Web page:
I preached this sermon yesterday at my home church, Wesley Chapel. We have been focusing on the farewell discourse from the Gospel of John through the season of Lent, and yesterday’s text was John 16:16-33.
One of the things I’ve learned in pastoral ministry is most people, if you scratch beneath the surface, have passed through profound trials. You think people live very cookie-cutter lives, but it’s not true. Many people’s lives have been marked by deep tragedy and brokenness. But in our very private, individualistic Canadian context, these burdens are often carried in secrecy or near-secrecy. I know some of the suffering of the people in our church family, but I am sure there is much more that I don’t know about. It is important that we acknowledge the inevitability of suffering in this life, especially in a culture of convenience and ease, where suffering seems to have become so unthinkable that many people would rather cut their lives short than live with suffering. But the point is not to simply state that suffering is inevitable, but to proclaim how, through Christ, our suffering can be taken up and transformed into a path towards peace and joy.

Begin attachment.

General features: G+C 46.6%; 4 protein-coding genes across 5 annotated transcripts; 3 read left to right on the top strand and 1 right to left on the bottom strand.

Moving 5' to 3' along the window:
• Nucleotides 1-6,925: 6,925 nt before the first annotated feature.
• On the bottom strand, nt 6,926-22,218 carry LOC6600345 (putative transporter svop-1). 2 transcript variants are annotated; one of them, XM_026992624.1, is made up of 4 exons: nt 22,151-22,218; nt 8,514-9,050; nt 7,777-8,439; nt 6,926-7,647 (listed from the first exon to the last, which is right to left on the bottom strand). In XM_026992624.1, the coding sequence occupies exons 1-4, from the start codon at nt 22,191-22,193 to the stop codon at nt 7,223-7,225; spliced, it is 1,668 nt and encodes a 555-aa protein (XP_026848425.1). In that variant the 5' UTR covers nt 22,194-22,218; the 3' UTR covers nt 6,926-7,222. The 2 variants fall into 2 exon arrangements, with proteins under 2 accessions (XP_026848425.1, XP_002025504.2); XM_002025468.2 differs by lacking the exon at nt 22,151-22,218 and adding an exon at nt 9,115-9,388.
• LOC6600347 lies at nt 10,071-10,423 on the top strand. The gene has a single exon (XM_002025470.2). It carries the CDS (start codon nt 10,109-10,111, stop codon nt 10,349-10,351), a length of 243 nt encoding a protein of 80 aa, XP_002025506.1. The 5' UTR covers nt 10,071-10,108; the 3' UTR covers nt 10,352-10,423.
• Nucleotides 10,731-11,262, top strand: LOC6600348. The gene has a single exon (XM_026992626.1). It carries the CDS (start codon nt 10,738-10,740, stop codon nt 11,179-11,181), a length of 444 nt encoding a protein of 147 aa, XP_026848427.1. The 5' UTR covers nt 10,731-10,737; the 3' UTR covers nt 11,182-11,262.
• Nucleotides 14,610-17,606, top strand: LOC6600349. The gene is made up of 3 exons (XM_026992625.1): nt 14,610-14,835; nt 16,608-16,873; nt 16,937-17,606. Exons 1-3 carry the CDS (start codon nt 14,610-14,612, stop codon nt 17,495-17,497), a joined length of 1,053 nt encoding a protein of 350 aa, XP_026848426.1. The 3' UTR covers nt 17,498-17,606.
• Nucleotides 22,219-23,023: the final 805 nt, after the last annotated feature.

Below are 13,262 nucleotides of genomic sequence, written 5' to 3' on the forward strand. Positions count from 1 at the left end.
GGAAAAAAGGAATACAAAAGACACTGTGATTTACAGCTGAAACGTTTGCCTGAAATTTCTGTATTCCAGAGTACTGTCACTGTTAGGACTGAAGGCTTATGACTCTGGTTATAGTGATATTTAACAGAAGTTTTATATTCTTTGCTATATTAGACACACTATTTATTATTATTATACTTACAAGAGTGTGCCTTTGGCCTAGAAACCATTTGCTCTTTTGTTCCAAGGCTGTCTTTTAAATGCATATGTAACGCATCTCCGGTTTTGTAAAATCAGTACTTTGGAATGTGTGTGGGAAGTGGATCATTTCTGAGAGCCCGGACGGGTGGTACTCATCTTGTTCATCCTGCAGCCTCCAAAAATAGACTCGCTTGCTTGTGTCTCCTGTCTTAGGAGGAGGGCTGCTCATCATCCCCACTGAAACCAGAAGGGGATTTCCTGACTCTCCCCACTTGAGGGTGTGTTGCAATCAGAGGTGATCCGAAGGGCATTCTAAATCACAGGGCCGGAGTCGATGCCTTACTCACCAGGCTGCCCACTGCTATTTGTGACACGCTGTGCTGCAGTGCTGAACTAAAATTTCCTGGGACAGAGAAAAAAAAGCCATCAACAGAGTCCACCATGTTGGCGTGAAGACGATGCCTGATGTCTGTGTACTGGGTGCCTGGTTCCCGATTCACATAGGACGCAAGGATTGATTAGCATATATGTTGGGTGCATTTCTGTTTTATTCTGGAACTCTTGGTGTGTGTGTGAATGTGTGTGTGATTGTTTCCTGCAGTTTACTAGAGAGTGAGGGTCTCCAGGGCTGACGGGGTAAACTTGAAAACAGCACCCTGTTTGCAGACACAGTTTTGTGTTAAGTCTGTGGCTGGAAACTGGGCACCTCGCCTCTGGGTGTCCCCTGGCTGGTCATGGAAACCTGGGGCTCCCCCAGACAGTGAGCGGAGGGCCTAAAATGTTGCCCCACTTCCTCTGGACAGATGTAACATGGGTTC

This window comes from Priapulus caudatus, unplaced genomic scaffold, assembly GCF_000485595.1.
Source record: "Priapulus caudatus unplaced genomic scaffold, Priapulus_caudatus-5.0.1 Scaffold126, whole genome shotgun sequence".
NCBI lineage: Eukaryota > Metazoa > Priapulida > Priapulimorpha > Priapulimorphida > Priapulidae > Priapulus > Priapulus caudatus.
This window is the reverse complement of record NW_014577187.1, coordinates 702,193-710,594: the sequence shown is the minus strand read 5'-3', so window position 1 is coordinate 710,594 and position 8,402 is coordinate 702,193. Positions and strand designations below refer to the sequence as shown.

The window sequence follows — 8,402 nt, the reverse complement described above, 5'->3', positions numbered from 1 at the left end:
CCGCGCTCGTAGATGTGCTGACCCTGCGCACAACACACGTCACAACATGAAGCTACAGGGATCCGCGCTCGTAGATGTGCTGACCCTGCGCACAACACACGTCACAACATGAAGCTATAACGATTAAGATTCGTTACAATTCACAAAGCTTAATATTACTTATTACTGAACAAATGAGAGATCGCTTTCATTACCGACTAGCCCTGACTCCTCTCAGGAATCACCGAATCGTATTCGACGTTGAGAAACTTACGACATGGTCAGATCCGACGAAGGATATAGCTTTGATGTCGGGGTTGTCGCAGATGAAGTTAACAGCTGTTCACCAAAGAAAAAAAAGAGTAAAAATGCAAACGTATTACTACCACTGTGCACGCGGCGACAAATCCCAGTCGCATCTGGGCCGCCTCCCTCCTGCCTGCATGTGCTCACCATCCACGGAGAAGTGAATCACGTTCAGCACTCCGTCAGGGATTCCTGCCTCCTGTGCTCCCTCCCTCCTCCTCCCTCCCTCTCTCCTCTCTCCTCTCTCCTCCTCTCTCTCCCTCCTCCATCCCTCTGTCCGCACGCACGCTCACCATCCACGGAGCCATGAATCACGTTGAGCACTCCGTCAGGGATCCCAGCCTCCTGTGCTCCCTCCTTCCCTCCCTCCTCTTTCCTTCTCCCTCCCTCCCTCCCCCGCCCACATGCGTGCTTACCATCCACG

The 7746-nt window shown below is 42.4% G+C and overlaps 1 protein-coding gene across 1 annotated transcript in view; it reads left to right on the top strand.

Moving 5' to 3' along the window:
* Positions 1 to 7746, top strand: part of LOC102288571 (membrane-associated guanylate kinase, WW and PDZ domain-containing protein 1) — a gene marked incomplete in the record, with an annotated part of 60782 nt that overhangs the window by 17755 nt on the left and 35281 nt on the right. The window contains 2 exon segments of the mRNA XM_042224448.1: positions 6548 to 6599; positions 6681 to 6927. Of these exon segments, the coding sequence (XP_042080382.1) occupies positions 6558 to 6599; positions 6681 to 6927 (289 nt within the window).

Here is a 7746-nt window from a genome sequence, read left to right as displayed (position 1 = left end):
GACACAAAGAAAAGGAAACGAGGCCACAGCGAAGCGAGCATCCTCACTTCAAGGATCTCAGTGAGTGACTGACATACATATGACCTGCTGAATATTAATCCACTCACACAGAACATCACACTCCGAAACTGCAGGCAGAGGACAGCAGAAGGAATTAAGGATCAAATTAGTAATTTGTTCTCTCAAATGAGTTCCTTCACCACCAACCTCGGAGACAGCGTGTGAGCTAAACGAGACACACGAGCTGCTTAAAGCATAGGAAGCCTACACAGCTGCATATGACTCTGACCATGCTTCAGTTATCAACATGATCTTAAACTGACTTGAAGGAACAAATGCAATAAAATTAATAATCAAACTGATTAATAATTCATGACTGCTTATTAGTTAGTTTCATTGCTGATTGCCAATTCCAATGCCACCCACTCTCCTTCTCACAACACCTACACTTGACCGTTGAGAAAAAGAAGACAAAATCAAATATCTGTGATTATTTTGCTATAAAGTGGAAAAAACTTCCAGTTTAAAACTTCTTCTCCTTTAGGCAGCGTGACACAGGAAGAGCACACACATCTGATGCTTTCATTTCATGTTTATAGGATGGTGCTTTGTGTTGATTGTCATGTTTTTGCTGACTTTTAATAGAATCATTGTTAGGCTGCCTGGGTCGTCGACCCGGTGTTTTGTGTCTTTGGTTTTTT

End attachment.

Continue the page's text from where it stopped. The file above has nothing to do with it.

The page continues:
Themes of grief, lament, and peace in the face of suffering were woven throughout the service. We had a powerful testimony from a mother who lost her 21-year-old son last year, and we introduced this song from Bifrost Arts.
I hope Christ’s words gave some peace and courage to those gathered yesterday: “I have told you these things, so that in me you may have peace. In this world you will have trouble. But take heart! I have overcome the world.”